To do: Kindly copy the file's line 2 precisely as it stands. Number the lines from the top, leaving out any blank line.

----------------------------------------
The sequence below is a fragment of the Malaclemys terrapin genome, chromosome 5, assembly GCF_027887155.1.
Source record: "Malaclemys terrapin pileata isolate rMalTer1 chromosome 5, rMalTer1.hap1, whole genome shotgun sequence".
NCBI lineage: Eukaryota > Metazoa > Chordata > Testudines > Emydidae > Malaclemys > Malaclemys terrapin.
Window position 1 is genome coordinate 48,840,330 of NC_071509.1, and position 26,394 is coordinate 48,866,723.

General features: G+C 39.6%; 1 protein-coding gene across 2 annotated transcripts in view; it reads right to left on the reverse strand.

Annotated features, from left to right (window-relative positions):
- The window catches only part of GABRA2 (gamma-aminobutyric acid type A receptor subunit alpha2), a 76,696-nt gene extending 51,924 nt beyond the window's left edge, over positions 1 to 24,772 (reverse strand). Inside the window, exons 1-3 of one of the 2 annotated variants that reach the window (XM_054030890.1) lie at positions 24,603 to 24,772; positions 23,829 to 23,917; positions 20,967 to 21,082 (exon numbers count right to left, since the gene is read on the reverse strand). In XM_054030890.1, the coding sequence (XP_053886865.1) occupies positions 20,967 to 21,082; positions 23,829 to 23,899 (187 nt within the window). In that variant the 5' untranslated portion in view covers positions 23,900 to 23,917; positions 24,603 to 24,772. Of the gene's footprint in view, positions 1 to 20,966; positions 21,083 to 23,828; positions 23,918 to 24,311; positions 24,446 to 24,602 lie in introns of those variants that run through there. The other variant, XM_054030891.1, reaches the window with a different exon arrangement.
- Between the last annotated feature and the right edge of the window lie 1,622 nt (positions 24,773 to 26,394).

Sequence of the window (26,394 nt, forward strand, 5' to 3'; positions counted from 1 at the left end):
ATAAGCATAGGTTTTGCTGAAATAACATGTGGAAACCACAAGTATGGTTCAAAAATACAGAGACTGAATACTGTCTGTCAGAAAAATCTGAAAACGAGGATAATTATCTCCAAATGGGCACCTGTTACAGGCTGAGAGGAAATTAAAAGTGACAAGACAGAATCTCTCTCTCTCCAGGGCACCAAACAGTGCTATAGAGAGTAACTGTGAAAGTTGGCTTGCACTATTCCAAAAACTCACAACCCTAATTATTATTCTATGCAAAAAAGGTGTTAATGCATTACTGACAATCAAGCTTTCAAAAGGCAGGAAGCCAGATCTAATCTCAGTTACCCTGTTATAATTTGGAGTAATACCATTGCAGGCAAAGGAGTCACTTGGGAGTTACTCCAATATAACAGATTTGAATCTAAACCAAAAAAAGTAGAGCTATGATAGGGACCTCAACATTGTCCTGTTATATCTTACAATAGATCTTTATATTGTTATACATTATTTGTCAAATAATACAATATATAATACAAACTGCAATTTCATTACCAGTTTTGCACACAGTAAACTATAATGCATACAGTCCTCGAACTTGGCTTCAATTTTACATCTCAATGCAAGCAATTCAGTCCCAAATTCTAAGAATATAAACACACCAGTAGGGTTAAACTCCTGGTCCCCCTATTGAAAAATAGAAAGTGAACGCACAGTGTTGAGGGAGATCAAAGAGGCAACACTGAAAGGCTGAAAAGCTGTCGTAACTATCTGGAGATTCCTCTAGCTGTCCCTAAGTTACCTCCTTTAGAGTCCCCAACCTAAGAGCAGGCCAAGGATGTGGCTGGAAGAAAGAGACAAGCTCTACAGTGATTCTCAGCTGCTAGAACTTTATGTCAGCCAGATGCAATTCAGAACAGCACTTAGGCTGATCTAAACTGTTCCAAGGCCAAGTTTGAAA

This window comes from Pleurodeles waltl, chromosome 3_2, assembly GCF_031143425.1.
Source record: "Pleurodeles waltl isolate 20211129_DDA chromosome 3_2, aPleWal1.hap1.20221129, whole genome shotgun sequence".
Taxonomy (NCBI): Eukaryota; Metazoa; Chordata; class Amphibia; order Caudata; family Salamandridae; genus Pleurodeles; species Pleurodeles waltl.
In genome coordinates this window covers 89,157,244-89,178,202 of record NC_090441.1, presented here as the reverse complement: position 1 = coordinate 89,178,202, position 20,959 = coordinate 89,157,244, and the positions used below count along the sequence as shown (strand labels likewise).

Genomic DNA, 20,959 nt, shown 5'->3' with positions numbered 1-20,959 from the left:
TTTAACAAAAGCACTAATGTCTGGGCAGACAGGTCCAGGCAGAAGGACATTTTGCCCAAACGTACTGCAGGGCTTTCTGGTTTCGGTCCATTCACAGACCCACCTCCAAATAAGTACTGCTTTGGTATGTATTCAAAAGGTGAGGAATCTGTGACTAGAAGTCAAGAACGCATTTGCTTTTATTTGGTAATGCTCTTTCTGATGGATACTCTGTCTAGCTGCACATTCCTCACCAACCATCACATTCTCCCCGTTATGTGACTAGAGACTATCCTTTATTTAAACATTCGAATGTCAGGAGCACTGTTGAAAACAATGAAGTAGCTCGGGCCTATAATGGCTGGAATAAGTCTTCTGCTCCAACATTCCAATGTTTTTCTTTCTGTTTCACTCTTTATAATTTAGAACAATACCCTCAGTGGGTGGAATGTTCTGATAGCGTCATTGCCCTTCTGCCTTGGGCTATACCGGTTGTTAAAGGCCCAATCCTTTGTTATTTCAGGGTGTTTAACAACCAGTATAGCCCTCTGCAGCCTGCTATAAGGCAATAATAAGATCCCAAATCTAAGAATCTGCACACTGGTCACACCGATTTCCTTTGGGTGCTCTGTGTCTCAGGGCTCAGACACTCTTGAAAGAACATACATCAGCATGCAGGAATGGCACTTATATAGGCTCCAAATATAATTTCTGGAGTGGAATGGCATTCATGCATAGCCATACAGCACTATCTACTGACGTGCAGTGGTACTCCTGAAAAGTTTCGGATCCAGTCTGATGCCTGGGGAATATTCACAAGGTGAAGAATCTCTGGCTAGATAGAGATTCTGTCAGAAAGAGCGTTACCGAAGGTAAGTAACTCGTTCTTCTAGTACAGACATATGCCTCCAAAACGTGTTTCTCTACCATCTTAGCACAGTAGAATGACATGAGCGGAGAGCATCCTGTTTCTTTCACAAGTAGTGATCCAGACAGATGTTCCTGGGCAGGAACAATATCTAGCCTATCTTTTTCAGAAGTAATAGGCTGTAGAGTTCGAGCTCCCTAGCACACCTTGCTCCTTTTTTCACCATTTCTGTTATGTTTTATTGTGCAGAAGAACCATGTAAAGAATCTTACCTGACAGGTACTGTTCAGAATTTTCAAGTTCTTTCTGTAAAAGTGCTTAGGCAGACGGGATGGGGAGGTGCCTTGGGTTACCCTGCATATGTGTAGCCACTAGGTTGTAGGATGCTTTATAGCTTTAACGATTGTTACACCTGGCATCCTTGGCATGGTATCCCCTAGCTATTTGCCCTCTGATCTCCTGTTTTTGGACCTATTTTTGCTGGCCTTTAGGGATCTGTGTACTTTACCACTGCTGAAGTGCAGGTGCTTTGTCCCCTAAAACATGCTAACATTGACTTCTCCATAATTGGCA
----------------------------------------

Source record: "Malaclemys terrapin pileata isolate rMalTer1 chromosome 5, rMalTer1.hap1, whole genome shotgun sequence".